Bud Lounsbury had the cushiest job in the Navy during Korean War

Seaman Bud Lounsbury was exploring the French Riviera, one of the 27 Mediterranean ports he visited while serving in the Navy during the Korean War. He was part of the four-man crew that operated the admiral's barge. Photo provided

Seaman Bud Lounsbury was exploring the French Riviera, one of the 27 Mediterranean ports he visited while serving in the Navy during the Korean War. He was part of the four-man crew that operated the admiral’s barge. Photo provided

Bud Lounsbury of North Port, Fla. may have had the cushiest job in he Navy! He served as a seaman aboard the fleet admiral’s barge in the Mediterranean during the Korean War.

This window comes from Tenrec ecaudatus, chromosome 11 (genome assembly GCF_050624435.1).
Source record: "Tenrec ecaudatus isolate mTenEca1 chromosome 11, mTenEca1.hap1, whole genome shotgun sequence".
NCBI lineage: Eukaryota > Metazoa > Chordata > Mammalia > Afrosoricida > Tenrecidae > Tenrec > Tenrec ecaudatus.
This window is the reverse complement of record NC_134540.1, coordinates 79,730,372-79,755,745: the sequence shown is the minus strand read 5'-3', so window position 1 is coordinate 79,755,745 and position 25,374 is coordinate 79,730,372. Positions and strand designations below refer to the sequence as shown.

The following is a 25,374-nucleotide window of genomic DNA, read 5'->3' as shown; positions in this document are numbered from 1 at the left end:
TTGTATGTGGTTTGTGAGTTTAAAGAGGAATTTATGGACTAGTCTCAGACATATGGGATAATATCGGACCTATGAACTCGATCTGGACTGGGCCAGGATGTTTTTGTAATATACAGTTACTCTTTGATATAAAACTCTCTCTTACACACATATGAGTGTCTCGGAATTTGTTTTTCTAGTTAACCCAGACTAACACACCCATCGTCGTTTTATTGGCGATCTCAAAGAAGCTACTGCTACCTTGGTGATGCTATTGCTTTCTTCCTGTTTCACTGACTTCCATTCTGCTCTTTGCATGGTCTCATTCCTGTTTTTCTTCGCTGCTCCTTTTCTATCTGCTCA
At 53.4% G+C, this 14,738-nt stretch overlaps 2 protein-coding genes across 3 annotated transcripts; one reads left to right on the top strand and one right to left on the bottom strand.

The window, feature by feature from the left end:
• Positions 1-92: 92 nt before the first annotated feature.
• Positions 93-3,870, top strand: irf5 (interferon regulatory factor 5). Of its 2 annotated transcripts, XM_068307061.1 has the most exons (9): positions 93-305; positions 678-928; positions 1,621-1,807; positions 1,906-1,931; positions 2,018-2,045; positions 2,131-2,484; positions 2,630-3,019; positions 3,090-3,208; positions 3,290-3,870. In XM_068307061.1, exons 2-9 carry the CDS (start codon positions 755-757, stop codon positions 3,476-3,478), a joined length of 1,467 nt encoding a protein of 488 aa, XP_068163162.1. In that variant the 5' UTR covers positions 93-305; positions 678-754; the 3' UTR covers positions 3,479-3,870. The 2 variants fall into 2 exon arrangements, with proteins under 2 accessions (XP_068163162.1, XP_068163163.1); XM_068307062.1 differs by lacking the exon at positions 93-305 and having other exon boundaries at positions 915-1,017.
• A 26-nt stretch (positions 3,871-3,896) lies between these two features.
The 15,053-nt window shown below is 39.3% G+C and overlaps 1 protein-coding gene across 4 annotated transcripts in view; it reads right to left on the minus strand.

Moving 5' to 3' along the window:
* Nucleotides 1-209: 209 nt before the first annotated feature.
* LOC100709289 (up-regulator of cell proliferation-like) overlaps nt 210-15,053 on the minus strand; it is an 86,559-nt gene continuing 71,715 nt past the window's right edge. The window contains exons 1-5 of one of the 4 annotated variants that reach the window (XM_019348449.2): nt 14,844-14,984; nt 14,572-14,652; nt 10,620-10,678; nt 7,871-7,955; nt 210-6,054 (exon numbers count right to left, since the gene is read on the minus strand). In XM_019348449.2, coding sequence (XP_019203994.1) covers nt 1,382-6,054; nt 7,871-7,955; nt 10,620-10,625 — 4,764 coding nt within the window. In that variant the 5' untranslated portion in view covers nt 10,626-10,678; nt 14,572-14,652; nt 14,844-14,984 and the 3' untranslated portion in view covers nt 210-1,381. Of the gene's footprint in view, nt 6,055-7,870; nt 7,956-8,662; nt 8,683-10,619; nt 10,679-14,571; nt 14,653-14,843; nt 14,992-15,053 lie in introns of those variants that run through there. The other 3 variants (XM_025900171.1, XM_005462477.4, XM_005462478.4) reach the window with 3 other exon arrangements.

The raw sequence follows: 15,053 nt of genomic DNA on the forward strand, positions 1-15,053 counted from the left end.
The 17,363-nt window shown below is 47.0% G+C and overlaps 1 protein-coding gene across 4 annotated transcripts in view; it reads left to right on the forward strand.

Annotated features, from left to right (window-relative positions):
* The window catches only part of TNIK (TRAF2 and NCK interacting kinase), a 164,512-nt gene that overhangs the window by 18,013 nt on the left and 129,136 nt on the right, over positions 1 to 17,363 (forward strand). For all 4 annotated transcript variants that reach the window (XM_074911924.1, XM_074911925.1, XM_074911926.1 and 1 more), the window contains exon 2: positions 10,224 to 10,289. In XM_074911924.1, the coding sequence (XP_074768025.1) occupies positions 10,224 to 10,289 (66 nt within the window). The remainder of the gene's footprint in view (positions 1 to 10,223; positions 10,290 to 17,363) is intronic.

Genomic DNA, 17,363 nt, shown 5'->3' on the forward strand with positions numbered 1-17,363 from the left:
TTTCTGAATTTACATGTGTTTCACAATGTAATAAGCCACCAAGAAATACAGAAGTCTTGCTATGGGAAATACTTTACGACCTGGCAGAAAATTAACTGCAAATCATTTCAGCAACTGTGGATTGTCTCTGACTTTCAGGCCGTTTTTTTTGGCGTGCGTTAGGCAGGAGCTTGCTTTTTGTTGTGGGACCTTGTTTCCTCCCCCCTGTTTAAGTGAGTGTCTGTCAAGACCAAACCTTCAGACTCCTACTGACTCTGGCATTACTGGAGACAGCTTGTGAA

“I made two cruises with Adm. Richard Moorehouse, commander of the Mediterranean Fleet in ’53 and ’54. It was great duty,” the 79-year-old former sailor said. “It was the luck of the draw. It was nothing but a gravy-train job.

“Four of us were assigned to his barge. There was a coxswain in charge, two seamen who manned the lines and a mechanic. Our entire duty aboard the Carrier Midway, the admiral’s flag ship, was to keep his barge shipshape and ready to go day or night.

This was Adm. Richard Moorehouse's, commander of the U.S. Mediterranean Fleet, boat crew. Lounsbury is the tall sailor at the far left. Photo provided

This was Adm. Richard Moorehouse’s, commander of the U.S. Mediterranean Fleet, boat crew. Lounsbury is the tall sailor at the far left. Photo provided